America's Revolution

The US presidential elections may finally spark the American revolution the rest of the world has been waiting for.
America's Revolution

I was 19 years old when I awoke on September 11, 2001, to the defining event of our era. Huddled with others around a screen, I watched live television broadcast images of planes flying into the World Trade Center. The mood of life – its color and tone – changed in an instant.

The importance of my school receded to the background; it was clear that the world had bigger questions to resolve. A month later, I watched the American invasion of Afghanistan on CNN. While the consensus in America seemed firmly behind military retribution, I met many people who expressed deep dissatisfaction with the invasion and realized that 9/11 was a tremendous opening that called humanity’s collective future into question. I didn’t know whether or not we should have invaded Afghanistan, or even who the Taliban were. In fact, like most young people at that time, I was blissfully ignorant of the world outside America. But I knew that life after 9/11 was rushing toward a conclusion that no one, young or old, could fully foresee. Nothing could be more exciting for the youthful spirit than to feel that the future was open to discussion, and I resolved to start an anti-war student organization. With this decision, I unknowingly joined a nation-wide movement that was building momentum toward a revolutionary moment.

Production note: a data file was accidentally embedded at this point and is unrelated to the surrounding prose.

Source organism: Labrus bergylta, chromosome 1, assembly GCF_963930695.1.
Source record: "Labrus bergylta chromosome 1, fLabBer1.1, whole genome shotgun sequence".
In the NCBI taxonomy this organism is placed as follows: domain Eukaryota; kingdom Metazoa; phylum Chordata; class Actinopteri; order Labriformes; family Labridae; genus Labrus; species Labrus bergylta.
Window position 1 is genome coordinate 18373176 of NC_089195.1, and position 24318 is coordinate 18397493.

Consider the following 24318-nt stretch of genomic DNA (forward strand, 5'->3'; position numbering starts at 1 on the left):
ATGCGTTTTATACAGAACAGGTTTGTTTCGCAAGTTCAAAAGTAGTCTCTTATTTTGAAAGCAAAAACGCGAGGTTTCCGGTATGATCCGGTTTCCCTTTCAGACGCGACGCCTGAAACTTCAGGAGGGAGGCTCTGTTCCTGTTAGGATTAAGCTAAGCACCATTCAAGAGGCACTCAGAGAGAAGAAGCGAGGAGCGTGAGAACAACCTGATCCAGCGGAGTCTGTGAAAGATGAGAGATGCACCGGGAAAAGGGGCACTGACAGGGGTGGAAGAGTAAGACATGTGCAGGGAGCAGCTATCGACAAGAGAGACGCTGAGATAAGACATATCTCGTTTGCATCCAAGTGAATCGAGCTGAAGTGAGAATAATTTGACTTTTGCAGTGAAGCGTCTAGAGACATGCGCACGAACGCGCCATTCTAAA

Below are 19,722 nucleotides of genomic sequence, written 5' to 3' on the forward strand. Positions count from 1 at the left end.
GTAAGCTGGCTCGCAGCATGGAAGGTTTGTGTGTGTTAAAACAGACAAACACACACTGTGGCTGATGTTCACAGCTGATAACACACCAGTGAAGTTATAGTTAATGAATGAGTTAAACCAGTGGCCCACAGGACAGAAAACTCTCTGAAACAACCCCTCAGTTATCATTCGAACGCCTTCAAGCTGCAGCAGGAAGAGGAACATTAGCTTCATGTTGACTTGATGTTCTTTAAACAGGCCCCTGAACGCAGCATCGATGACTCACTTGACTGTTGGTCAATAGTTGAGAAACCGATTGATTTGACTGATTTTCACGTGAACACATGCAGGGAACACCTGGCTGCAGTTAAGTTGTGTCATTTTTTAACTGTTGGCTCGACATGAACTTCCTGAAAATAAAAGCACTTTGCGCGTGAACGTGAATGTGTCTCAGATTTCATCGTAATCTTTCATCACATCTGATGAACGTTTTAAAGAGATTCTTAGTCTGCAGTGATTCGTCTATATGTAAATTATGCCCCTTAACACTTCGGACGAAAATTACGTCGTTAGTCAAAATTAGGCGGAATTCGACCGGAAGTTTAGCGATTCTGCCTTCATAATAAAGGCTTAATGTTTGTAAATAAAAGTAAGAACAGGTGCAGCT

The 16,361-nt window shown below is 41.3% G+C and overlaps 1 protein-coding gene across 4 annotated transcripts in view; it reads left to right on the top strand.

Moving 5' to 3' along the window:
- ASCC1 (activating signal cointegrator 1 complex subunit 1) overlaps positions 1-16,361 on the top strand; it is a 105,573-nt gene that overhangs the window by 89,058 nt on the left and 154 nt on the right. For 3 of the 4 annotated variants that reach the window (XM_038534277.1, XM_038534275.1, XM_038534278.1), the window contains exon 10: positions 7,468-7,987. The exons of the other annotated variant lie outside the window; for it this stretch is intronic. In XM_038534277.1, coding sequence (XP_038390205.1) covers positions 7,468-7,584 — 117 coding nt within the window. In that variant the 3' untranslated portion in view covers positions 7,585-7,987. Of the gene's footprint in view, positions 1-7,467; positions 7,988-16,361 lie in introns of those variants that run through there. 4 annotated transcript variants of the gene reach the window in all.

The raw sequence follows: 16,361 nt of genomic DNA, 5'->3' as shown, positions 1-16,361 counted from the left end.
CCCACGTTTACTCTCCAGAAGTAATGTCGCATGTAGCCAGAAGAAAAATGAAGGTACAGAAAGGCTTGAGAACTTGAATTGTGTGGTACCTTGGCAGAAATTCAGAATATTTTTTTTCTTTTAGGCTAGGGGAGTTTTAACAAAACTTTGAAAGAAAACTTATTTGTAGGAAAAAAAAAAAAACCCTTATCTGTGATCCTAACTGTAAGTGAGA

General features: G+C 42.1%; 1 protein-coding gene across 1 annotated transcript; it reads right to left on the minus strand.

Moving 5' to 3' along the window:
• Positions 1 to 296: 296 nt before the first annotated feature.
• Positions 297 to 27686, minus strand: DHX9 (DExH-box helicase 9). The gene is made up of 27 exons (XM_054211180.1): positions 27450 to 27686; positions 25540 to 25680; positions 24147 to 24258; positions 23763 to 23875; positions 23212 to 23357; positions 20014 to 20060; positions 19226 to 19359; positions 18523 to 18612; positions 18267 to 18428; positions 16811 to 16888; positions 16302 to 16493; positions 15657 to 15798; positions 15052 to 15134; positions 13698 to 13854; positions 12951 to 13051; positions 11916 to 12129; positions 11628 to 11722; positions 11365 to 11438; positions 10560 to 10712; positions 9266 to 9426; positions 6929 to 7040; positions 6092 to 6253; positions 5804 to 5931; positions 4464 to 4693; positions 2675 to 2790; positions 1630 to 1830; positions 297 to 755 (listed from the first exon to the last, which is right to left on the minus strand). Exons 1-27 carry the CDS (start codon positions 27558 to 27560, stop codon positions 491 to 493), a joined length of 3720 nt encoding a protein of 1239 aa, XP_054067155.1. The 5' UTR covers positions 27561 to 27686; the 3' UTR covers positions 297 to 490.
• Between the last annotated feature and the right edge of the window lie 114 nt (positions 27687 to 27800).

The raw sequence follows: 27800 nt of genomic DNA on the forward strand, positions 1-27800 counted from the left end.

We founded an organization at Swarthmore College called Why War? and adopted the motto “Question the war.” Our position was simple: 9/11 blindsided us, and we need time to reflect before we’ll know the proper response. However, when it became clear that we had to fight to have our voices heard, we turned to protest.

I remember the mood in 2003 when 38 million people worldwide gathered to voice their opposition to the impending invasion of Iraq. On the streets of New York, we felt that we had finally accomplished an organizational feat capable of altering the future. I watched as my friends broke through barricades, and I refused to move as police horses charged a blocked street, nearly trampling my head. The revolutionary momentum was at a peak – it felt like anything was possible, and that a new world was truly within our grasp. How could the world leaders stand against us when we were able to organize and synchronize protests on every continent in the world?

But our movement didn’t stop America from invading Iraq. The much-heralded “Day X,” a day of civil disobedience that was supposed to sweep the nation, fizzled out without noticeable achievements. Our failure to prevent the Iraq war dealt a blow to our confidence and our momentum dissipated.

Although the Bush administration was able to stem the tide briefly, it did nothing to weaken our vision – merely driving us underground and making our present resurgence more powerful. And in place of the naïve hopes of yesterday are the mature demands of today – voiced in whispers in our hopeful hearts, a dangerous conspiracy to outlast the regime, to maintain our youthful exuberance but temper it with wise consideration. We’ve seen enough in the seven long years since 9/11 to know that we were right to question the war and to trust that, inevitably, we can change the future.

Our momentum is growing. Bush is done, consumerism is collapsing and the patricians are dancing for plebeian votes. On the horizon appear presidential candidates who claim to be the source of our strength, but who are merely the symptom of the revolutionary thrust picking up again in America. We’re optimistic for the future and willing to be inspired, but too skeptical to respond to the rhetoric of “Hope” and “Change” with our whole hearts. So we let them do the work of encouraging demands for change, knowing full well that we will carry their promises further than they intend. What we hear is not what they’re saying. What we’ll accomplish is not what they envision. By playing for our votes, the establishment only helps us see the questions that are off limits and the positions that are deemed impossible.